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Popper extends JUnit to allow you to specify theories. Theories are assertions about your code's behavior that may be true over (potentially) infinite sets of input values. You might find it useful to pose theories about your Groovy code too.


Let's consider how we might test the following class (example taken from the Popper web site):

With traditional JUnit code, we might test it as follows:

This tests the method for one amount value and one m value. Next steps might be to triangulate so that additional values are also tested. In general though, it might be difficult to know when you have done enough values (when to stop) and also what invariants of your class may hold if you simply keep adding more tests without sufficient refactoring. With these factors in mind, Popper provides facilities to make invariants and preconditions of your classes obvious as well as providing an extensible framework for adding new test values.

Here is how you might use Popper to test the above class. First, we have avoided using Hamcrest style assertions in our Groovy code. Groovy's built-in assert method usually allows such assertions to be expressed very elegantly without any additional framework. We'll create a small helper class to allow Groovy-style assertions to be used for method pre-conditions:

Now, our test becomes:

We have added an additional log variable to this example to explain how Popper works. By default, Popper will use any public fields in our test as test data values VAL1 through VAL4 in our example. It will determine all combinations of the available variables and call the multiplyIsInverseOfDivide() for each combination. This is a very crude way to select test instance values but works for simple tests like this one.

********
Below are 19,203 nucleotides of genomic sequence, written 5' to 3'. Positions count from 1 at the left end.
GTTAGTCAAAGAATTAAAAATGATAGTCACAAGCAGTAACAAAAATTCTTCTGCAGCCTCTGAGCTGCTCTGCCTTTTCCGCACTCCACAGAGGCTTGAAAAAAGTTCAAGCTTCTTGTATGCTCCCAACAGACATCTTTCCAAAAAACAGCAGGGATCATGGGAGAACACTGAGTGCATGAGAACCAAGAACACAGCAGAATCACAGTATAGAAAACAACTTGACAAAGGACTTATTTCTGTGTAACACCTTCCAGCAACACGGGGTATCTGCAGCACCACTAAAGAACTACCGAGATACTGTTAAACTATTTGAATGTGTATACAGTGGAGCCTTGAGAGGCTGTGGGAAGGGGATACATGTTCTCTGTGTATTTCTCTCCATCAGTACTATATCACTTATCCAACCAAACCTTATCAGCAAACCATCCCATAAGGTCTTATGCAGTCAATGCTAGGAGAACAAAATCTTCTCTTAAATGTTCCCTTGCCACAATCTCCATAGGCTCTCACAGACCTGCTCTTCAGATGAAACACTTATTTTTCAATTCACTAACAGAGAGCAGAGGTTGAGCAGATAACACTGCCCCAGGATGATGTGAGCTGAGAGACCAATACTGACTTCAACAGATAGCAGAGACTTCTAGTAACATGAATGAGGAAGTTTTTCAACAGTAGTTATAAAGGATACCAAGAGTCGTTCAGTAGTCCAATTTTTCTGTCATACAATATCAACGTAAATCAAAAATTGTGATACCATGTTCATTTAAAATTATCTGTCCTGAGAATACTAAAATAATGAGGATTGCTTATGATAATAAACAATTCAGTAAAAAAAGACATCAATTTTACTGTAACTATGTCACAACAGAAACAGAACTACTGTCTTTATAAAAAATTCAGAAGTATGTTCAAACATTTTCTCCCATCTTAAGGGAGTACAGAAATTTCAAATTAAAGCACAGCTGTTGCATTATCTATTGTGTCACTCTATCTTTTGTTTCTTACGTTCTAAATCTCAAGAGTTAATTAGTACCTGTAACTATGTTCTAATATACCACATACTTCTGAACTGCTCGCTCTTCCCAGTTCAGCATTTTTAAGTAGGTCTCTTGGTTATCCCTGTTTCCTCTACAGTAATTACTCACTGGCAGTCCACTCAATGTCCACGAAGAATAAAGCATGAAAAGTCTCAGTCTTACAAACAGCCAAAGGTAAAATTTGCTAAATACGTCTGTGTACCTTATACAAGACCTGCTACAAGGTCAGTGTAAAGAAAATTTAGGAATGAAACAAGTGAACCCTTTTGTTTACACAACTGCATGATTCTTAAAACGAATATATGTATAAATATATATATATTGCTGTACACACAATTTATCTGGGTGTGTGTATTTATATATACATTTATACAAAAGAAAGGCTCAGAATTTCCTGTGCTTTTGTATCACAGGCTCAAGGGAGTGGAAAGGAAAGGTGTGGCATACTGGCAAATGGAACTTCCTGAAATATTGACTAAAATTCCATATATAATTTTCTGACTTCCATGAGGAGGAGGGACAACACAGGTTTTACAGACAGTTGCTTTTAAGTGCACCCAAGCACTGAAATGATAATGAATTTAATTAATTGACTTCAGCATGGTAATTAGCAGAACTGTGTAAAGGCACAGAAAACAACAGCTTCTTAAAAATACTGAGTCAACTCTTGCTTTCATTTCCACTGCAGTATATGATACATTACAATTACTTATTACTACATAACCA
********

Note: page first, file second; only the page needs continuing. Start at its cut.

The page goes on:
You should also note the assume statement. In our example, we haven't catered for m being 0 which would result in a divide by zero error. The assume statement allows this method precondition to be made explicit. When Popper calls the test method, it will silently ignore any test data combinations which fail the method preconditions. This keeps the preconditions obvious and simplifies creating test data sets.

Here is the output from running this test:

We wouldn't normally recommend sending this kind of information to standard out when running your test, but here it is very illustrative. Note that all four test values have been used for the amount variable but only three values have been used for m. This is exactly what we want here.

Popper supports an extensible framework for specifying more elaborate algorithms for selecting test data. Instead of the public variables, we can define our own parameter supplier. Here is one which supplies data between a first value and a last value. First the annotation definition (coded in Java):

And the backing supplier (coded in Groovy):

Now our Groovy test example could become:

When run, this yields:

The supplied test values for the test method are (-4, -2), (-4, -1), (-4, 0), ..., (2, 5). The data where m is equal to 0 will be skipped as soon as the assume statement is reached.

Bowling Example

We can also Groovy to make the bowling example a little more succinct:

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